By Karen Risch
It’s amazing to observe what grows in Ouray, a city of just a thousand people, living and working at an elevation of 7,500 - 8,400 feet. This hardy town lies in a sloping mountain bowl at lat/long 38°1′24″N 107°40′20″W, its citizens’ living experience enhanced by numerous hot springs, a river that never freezes, and warm pink and purple sedimentary cliffs.
In a cool, snowy spring like this one, many species of bushes, trees and vines flourish and flower in local gardens. Lilac, forsythia, spirea, Siberian pea shrub, mock orange, sand cherry, chokecherry, red twig dogwood, purple smoke tree and snowball bushes perfume the air with flowers. Apricot, apple and crabapple, sour cherry, plum, pear and peach trees bloom reliably here and often manage to set fruit as well. Hardy grapes, climbing honeysuckle and splendid, showy trumpet vines perform well in protected yard nooks.
As June begins, tough shrub roses ramp up the show. Harrison’s Yellow, also known as the Yellow Rose of Texas and the Oregon Trail Rose, was originally carried across the plains in covered wagons. It’s a scented, fruity, tall delight, spilling over fences and around trees. The pink flowering, purple leaved Rosa Rugosa bears little scent but makes a pleasing spray against a garden or house wall.
Another shrubby climber, the multi-colored Austrian Copper Rose, will flourish even — or especially with — neglect. My original specimen was dug from a patch of abandoned dirt at the edge of the Ouray School alley. A more sedate cousin, the showy pink cabbage rose, likes a moist, not too sunny spot near a west wall.
In the historical record, Ouray’s growing season averages 121 days, a pretty remarkable four-month duration, given the town’s mountainous location. But that’s just an average. In 25 years of keeping weather records, I’ve seen a 79-day growing season in 1995 and a 161-day growing season in 2010. The shortest growing season on record (76 days) occurred in 1985 and the longest (170 days) in 1958.
Ouray’s average last frost date (32.5 degrees) was yesterday, May 29; the average first frost date is Sept. 26. But that’s only an average, bracketed by two weeks either side where frost is likely to occur. So, we’re not out of the woods yet. (It’s May 30 of a very cool, snowy month in an El Niño spring as you read this!)
In fact, it’s not uncommon to see early June last frosts and early October first frosts. The earliest last frost date recorded is April 29, 2009, and latest spring frost occurred on June 27, 1985. The latest first frost recorded is Oct. 27, 1963. The earliest first frost on record is Sept. 3, 1961.
This year, though, Ouray’s gardens seem to be especially vulnerable as we move past the average last frost date. In the last two weeks we’ve had below freezing temperatures of 29-32 degrees on seven mornings since May 18, the last being 31 degrees on the 28th.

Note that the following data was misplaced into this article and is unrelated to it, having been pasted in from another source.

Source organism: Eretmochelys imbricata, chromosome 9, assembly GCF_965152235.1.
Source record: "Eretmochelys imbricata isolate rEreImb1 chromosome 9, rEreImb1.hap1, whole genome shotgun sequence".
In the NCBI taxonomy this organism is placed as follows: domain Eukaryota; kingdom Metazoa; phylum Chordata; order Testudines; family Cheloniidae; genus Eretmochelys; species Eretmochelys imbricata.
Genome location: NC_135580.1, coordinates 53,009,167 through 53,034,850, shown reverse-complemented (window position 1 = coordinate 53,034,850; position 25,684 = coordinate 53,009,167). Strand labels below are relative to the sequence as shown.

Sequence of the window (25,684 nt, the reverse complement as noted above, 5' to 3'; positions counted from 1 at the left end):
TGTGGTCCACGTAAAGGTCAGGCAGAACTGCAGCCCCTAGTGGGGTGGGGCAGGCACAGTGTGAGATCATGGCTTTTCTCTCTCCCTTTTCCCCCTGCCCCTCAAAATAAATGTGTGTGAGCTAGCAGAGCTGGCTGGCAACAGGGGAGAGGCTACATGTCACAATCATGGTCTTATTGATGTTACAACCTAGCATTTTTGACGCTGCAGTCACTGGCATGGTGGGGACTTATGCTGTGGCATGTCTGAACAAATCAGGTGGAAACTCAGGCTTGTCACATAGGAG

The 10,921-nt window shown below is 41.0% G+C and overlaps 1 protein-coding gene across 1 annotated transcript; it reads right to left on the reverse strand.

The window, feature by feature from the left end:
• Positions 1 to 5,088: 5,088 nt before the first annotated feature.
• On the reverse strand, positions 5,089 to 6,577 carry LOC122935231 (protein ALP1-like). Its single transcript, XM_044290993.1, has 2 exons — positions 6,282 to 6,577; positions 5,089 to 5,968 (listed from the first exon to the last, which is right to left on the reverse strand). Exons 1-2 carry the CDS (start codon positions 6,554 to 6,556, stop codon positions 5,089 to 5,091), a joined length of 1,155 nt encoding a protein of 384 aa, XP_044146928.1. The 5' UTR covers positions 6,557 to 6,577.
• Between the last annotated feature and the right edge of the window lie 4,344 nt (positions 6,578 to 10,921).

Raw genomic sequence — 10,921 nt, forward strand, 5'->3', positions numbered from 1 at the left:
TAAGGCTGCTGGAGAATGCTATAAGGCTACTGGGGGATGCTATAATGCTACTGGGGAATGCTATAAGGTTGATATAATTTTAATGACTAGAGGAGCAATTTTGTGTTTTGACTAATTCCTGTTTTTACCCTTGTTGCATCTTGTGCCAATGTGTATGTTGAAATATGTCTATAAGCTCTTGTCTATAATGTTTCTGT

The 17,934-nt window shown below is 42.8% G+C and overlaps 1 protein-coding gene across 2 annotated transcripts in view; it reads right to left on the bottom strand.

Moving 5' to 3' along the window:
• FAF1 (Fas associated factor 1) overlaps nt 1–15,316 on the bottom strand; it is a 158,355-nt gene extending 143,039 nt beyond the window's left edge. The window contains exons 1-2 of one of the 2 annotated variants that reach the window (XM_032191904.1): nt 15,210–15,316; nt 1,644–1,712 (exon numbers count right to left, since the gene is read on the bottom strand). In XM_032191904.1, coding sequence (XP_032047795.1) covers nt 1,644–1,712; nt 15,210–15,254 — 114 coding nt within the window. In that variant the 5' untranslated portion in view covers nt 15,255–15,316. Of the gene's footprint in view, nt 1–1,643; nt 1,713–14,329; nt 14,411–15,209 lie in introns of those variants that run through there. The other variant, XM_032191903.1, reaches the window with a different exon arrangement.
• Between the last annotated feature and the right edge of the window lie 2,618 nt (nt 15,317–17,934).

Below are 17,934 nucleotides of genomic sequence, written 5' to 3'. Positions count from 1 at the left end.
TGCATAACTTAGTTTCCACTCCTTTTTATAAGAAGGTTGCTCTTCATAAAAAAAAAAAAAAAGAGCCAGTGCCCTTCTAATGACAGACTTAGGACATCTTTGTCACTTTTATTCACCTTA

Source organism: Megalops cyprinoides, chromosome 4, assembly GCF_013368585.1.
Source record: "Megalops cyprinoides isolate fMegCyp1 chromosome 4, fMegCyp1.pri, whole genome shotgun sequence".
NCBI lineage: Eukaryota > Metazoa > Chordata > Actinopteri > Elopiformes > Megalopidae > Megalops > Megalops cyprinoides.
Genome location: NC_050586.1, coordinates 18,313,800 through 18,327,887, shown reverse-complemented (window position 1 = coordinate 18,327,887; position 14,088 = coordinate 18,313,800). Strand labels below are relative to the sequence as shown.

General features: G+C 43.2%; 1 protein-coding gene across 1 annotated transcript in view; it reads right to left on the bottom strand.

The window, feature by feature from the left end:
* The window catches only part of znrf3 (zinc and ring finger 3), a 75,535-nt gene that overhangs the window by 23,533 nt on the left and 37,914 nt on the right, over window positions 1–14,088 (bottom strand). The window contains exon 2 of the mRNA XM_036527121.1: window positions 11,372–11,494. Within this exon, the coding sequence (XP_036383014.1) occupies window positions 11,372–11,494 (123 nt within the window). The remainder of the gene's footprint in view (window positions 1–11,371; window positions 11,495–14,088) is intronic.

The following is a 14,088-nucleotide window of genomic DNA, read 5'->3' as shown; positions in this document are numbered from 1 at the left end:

USDA climate zones span the country and are based on the average annual extreme minimum temperature. Ouray’s USDA zone is 6a with expected extreme minimum temperatures of -10 to -5 degrees. This makes the city a real anomaly, given its elevation. By way of comparison, Ridgway — 10 miles down the road at 6,985 feet — is USDA zone 5a with expected extreme minimum temperatures of -20 to -15 degrees.
Most years, Ouray doesn’t experience much in the way of below zero temperatures. This past winter, for example, had just three below zero nights: -5 and -4 on Jan. 2 and 3, and -1 on Feb. 20. The city’s usually dependable snow cover also protects the plants slumbering in our gardens.
Ouray shares this 6a climate zone designation with many and diverse places with longer growing seasons: Washington State, parts of Utah, northern New Mexico, Kansas, Indiana and southern New England.
Overall, May 2019 has been cool, soppy and snowy, but not especially record setting. In the first 28 days we recorded 3.40 inches of precipitation (normal is 1.76), but that’s paltry compared to May 2015’s record of 5.07 inches. Ouray’s 14.0 inches of snow this May is also dwarfed by a record 24.7 that fell in May 2011.
As of Tuesday, the 28th, this cool month accumulated temperature extremes of a measly 72 degrees on the 16th and 29 degrees on the 21st. Daytime temperatures have averaged 55.8 degrees, nearly eight degrees below the long term average of 63.5. Night temperatures have averaged 34.7, three degrees colder than the long term average of 37.7.
The 20th century Scottish poet Alice Mackenzie Swaim perfectly described this transition month and its impact on spring flowering plants and the hopeful humans who nurture them: “Courage is not the towering oak that sees storms come and go,” she wrote. “It is the fragile blossom that opens in the snow.”